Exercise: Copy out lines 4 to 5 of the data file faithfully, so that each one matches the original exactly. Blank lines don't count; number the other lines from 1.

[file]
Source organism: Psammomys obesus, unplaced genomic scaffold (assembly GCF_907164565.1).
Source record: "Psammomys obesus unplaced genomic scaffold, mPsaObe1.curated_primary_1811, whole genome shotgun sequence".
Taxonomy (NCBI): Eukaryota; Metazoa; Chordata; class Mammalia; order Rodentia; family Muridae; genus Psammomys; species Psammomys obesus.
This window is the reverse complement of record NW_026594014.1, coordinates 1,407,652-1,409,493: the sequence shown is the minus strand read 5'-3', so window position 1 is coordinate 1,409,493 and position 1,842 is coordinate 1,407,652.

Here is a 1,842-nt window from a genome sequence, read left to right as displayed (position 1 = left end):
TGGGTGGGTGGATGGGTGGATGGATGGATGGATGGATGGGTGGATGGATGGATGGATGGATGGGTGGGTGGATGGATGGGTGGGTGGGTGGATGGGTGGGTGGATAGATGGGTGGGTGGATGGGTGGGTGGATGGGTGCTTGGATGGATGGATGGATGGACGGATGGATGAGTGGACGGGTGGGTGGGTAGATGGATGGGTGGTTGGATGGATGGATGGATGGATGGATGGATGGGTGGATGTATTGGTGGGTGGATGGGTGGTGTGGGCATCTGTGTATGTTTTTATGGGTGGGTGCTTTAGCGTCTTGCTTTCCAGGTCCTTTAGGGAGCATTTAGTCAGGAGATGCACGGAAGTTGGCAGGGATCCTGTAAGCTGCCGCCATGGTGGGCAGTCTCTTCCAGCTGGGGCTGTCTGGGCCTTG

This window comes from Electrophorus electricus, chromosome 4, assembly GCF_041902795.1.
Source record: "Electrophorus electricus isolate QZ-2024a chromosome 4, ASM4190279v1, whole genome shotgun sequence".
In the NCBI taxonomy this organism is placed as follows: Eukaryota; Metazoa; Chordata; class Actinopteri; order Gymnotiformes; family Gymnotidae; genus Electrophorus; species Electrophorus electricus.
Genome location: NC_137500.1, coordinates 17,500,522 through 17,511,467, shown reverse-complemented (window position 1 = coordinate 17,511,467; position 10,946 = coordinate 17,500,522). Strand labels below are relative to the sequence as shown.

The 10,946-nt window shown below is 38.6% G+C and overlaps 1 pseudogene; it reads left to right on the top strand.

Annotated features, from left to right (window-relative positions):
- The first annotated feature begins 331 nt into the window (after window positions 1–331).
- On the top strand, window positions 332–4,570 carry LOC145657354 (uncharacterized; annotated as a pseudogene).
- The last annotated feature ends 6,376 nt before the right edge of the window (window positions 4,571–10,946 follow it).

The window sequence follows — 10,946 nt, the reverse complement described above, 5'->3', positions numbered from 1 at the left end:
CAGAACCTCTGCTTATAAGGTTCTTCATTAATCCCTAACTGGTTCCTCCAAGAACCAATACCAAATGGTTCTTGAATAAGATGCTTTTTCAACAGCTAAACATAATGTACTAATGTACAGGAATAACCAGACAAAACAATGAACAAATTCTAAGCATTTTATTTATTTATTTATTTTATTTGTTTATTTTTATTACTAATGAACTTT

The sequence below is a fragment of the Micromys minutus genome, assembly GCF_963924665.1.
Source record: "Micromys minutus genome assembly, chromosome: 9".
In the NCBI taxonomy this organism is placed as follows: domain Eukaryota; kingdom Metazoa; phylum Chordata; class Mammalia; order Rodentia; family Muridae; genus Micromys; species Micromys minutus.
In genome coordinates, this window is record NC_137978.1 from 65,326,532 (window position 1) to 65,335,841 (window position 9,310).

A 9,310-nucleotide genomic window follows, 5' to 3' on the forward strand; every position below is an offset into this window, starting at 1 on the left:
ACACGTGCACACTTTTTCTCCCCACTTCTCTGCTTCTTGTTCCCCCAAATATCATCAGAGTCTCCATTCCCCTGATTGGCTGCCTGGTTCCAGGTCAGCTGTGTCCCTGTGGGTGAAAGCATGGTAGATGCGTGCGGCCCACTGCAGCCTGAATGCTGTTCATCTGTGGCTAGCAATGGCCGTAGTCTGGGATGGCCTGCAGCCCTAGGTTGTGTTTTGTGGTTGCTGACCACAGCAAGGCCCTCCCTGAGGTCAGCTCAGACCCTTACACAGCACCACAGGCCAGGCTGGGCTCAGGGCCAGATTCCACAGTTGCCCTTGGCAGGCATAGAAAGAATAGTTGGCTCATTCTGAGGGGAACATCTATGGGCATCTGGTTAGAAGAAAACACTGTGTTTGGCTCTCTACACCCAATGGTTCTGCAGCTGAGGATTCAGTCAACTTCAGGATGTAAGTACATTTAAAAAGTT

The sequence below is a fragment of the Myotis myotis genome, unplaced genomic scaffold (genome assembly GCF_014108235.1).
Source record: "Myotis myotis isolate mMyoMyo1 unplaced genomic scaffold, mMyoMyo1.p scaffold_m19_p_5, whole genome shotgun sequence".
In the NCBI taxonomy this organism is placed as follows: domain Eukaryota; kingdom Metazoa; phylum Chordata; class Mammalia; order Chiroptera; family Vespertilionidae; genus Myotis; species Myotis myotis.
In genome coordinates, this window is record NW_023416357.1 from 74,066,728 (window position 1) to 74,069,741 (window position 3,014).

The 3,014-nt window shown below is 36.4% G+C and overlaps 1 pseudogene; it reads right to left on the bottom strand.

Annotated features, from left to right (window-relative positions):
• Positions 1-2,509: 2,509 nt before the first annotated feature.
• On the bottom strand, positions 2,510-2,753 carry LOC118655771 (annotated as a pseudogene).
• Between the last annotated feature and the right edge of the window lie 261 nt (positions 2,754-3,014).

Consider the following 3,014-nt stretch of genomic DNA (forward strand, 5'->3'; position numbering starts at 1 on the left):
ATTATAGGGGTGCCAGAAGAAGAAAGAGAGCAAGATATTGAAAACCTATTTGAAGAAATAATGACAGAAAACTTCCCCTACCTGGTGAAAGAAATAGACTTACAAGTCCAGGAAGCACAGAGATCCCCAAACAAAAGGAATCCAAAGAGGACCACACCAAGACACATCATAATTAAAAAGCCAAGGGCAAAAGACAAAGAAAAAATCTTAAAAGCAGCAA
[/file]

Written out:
This window is the reverse complement of record NW_026594014.1, coordinates 1,407,652-1,409,493: the sequence shown is the minus strand read 5'-3', so window position 1 is coordinate 1,409,493 and position 1,842 is coordinate 1,407,652.

Here is a 1,842-nt window from a genome sequence, read left to right as displayed (position 1 = left end):